Asthma rates in children and adolescents tripled in some groups over a 20-year period, says a study that adds to evidence of a puzzling growth of the disease across the country.
The trend toward making homes more energy-efficient by reducing air leakage may have played a role by trapping inside more airborne particles like cat dander, researchers speculated.
But there is no evidence yet for any explanation about why the rates rose from 1964 to 1983 in Rochester, Minn., a co-author of the study, Dr. Marc Silverstein, said Thursday.
The annual rate of new asthma cases roughly tripled in boys and girls ages 10 to 14 and in girls ages 5 to 9. The rate doubled or nearly so in boys and girls ages 1 to 4 and boys ages 5 to 9. No increases appeared in other age groups.
The report follows studies elsewhere that indicated asthma became more common in children during the 1970s and 1980s, hospitalized more young children during the 1980s and caused more deaths.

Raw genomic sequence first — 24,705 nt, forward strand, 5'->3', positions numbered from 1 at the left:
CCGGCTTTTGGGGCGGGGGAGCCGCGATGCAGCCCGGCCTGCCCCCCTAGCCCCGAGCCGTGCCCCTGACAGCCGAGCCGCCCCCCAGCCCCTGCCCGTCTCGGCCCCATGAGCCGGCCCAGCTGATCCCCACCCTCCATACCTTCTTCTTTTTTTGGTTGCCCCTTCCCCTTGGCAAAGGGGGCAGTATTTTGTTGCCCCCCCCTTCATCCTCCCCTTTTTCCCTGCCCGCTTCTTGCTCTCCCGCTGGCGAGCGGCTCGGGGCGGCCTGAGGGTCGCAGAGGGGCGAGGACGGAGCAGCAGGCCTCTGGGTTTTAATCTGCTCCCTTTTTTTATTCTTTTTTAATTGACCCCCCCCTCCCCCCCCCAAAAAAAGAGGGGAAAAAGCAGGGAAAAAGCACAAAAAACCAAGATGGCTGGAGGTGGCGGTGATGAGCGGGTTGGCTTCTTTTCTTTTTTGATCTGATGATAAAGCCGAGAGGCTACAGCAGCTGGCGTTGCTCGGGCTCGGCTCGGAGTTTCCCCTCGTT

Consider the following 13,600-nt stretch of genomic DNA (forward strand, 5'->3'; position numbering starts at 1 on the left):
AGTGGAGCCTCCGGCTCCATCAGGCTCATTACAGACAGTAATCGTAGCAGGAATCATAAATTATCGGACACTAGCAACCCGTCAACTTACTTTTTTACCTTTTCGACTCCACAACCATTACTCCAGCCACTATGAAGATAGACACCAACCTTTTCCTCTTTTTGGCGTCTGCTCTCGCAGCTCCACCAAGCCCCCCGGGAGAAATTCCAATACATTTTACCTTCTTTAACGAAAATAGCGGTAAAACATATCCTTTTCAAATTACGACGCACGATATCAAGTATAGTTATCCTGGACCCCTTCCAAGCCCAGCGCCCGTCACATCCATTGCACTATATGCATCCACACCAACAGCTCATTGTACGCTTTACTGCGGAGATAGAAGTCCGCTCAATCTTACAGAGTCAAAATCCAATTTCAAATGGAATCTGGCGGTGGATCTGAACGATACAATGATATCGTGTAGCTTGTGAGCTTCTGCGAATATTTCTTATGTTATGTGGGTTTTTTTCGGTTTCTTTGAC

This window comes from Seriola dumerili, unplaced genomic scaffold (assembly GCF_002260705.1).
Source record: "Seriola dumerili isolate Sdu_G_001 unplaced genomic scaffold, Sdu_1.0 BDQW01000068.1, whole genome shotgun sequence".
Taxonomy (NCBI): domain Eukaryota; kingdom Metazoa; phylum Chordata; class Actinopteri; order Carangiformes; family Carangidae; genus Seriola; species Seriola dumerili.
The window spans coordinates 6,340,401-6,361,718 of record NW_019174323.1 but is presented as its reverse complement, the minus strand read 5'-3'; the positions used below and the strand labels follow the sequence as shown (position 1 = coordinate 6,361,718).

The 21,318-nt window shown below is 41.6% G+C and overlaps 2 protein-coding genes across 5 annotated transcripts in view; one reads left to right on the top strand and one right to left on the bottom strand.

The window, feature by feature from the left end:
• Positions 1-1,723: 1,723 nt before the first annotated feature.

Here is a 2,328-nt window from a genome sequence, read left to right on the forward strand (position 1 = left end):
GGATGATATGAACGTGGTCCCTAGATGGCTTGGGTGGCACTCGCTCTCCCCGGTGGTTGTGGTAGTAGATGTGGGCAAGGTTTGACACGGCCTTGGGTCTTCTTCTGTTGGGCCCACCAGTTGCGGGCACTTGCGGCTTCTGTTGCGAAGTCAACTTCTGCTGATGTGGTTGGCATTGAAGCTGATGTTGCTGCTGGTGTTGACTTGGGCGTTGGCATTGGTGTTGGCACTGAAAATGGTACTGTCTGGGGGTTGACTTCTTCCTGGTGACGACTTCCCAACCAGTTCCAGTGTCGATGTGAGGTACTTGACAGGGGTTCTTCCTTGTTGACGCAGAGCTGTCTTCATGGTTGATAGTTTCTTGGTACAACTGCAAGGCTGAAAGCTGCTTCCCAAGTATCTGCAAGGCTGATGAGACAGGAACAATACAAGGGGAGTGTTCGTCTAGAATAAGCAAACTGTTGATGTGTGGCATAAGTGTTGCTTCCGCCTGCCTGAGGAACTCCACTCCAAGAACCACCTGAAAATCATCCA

The federal Centers for Disease Control reported last week that the national rate of asthma deaths rose 46 percent during the 1980s.
Scientists say they cannot yet explain the trends. Proposed explanations include more energy-efficient homes, greater survival of low birth-weight infants who may be prone to asthma, more cigarette smoking by mothers and greater use of day care, which could expose more infants to viral infections.
The work is presented in October's American Review of Respiratory Disease by Silverstein, Dr. John Yunginger and others at the Mayo Clinic and Foundation.
The study is important because it adds to evidence of a genuine increase in asthma, rather than just greater recognition of the disease, said Dr. Kevin Weiss of George Washington University.